Circuit Judge Don McSpadden has summarized in a letter today what he expects going forward in the paternity case against Hunter Biden, son of the former vice president. In short: No nonsense.

In a letter to Clint Lancaster, attorney for Lunden Alexis Roberts, who is seeking child support from Biden as father of her child, and Dustin McDaniel, who withdrew yesterday as Biden’s counsel, McSpadden said he wants in 10 days full statements of financial means from both parties covering all sources of income in the last five years. This would include support “of any kind,” he said, including gifts, tips and bonuses.


He said the affidavit submitted this week by Roberts indicated she was employed in a family business, probably at a salary less than the minimum wage. The letter continued:

I do not want to have this drug out nor do I want to have to drag out the monies these individuals may have received in any form or fashion


It concerns me that the only information submitted to the court so far concerning employment of either party has been unemployment or underemployment.

Biden had said in seeking more time to prepare a financial statement that he’d been unemployed since May. His past work for a Ukrainian gas company and a Chinese concern have been a subject of controversy and used by Donald Trump as a “whatabout” answer to his impeachment inquiry.


Said the judge:

This matter has been filed in this court. Again, my major and main if not only concern is this child. Issues are no longer up to the parties. I am going to treat this case like any paternity case that comes before this court. Hopefully the parties will see fit to look out for the interest of this child.

The judge said he included McDaniel because he didn’t have contact information for Biden, who hasn’t yet served notice of a new attorney. McDaniel said he and other lawyers had originally decided to withdraw as counsel on account of “irreconcilable” conflicts with Biden, but then Biden served notice Nov. 30 of their discharge through his “personal attorney,” perhaps a Chicago lawyer who’s represented Biden in financial matters. The conflicts were not disclosed.


The judge told lawyers in a hearing yesterday that he wouldn’t tolerate disclosure of financial information, which will be kept under seal. It is a subject of high interest to political enemies of the Biden family. He also discouraged the attorneys from talking to the press. In filing a claim for more than $11,000 in attorney fees and costs to be assessed against Biden, Lancaster included several charges for talking to media, including Frank Lockwood of the Arkansas Democrat-Gazette and the New Yorker.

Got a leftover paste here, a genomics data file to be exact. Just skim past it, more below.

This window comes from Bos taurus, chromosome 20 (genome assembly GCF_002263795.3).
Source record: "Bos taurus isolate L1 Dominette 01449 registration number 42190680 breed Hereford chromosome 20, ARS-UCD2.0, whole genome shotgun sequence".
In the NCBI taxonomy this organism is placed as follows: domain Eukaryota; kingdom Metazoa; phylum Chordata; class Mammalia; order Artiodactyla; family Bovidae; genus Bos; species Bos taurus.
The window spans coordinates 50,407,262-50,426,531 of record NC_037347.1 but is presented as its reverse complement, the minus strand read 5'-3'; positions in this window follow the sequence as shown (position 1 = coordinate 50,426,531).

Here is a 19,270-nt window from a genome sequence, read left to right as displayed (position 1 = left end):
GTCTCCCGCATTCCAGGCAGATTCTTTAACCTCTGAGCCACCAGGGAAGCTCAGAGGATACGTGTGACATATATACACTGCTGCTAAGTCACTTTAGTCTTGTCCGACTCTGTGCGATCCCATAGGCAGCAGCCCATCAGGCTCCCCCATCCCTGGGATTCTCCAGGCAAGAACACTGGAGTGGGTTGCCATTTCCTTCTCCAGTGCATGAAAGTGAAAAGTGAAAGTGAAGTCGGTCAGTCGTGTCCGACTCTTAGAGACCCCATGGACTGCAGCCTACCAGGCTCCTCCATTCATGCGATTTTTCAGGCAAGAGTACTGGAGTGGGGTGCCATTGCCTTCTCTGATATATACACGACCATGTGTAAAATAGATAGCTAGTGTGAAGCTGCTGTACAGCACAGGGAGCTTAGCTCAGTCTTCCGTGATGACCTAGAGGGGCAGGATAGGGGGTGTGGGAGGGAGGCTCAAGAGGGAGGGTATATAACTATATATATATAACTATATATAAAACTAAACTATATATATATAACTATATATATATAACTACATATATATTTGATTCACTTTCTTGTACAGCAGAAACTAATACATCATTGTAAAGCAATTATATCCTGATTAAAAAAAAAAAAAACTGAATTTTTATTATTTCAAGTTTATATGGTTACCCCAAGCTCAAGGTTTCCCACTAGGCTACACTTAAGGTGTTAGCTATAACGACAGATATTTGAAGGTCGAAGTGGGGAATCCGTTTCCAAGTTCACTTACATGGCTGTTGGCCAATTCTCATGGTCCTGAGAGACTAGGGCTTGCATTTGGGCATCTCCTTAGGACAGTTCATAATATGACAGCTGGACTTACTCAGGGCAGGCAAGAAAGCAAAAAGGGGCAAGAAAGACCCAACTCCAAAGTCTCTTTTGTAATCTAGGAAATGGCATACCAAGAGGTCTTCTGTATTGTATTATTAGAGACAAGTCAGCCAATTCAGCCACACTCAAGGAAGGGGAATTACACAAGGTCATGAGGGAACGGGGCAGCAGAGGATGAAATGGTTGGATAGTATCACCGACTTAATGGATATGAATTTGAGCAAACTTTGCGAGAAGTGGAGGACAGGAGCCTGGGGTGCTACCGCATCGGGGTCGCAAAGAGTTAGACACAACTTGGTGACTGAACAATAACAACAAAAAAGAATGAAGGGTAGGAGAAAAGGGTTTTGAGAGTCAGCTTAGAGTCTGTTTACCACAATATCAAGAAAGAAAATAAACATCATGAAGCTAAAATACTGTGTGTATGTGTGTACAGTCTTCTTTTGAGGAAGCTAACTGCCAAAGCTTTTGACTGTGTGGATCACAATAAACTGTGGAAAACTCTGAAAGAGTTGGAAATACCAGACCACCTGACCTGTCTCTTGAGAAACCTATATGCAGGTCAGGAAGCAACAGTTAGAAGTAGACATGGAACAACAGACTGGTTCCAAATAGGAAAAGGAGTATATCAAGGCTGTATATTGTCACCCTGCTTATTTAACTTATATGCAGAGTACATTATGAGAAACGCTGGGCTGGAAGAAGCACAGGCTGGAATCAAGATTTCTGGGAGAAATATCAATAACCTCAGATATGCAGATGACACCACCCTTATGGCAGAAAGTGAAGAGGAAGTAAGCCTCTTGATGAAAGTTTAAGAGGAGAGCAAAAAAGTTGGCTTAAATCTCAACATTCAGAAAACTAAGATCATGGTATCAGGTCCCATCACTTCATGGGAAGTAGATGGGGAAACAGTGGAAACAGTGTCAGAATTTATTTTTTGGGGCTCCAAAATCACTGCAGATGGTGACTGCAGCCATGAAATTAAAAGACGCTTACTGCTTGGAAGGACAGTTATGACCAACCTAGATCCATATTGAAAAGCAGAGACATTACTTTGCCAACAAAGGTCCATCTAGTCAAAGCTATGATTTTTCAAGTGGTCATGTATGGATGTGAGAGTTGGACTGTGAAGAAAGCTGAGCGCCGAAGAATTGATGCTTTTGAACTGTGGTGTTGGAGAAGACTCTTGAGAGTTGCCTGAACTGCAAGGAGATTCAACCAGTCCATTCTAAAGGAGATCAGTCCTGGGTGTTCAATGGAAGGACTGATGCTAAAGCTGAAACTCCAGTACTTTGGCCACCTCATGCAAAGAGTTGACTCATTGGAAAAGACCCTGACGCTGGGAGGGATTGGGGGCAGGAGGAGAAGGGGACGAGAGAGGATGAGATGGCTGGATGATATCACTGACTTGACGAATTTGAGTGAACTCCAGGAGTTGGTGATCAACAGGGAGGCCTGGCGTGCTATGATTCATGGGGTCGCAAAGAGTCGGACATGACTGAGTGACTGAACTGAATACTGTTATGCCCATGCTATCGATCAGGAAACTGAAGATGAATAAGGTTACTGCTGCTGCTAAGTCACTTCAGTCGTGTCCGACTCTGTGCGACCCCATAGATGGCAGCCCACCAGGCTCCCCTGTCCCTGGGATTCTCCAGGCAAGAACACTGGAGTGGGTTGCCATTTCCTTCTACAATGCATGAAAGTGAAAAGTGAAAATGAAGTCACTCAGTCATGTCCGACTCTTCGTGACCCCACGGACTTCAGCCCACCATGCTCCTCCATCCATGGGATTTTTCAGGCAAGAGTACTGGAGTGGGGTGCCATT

I’ve been unable to talk to Lancaster. I’ve wanted to ask him how he came to be handling a case in Independence County and whether politics might have played a role. He shares a hometown with Doyle Webb, chair of the Arkansas Republican Party. Also Webb’s wife, Barbara, is a Benton lawyer who was once appointed to serve a year on the circuit court bench in Saline County by Republican Gov. Asa Hutchinson.  Barbara Webb is a candidate for Arkansas Supreme Court this year and is being touted by Republicans such as Sarah Huckabee Sanders, the former Trump press secretary. Also, Clint Lancaster’s wife, Jennifer Lancaster, co-counsel with him in the Biden paternity case, is campaign treasurer for Webb’s Supreme Court campaign.

During a year on the bench in Saline County, some attorneys complained about Barbara Webb’s lack of decisiveness and speedy action in pending matters. Coincidentally, Lancaster wrote a column for praising the job Barbara Webb was doing and addressing that criticism.

Judge Webb’s approach is not unusual. She does not always come up with an immediate ruling on tough issues but is more thoughtful about her decisions. Some people criticize this approach. I don’t think it’s fair. Give me a thoughtful person over a rash one any day of the week and twice on a Sunday. If it involves a child, I’ll take it three times on every Sunday.

Talking with national reporters about the ill-starred personal life of Hunter Biden seems to me — and perhaps to the judge as well — more useful to others than to the child at issue in the case. I noticed yesterday that Lancaster referred Lockwood to court filings for further comments on yesterday’s hearing. (Lancaster has reported in detailing billing some 15 conversations with media or time spent reading media accounts in seeking almost $1,000 in reimbursement. One $75 charge was for, in part, listening to right-wing talk show host Hugh Hewitt talk to Sen. Tom Cotton about Hunter Biden. Critical to interest of the child, no doubt.)


McSpadden has given both parties 10 days to file full financial statements. He said he anticipates ruling on paternity, support and visitation at the next hearing, scheduled Jan. 7.

UPDATE: On Wednesday, the judge issued an order sealing financial information and information about the child. He set a hearing for 9:30 a.m. Jan. 7.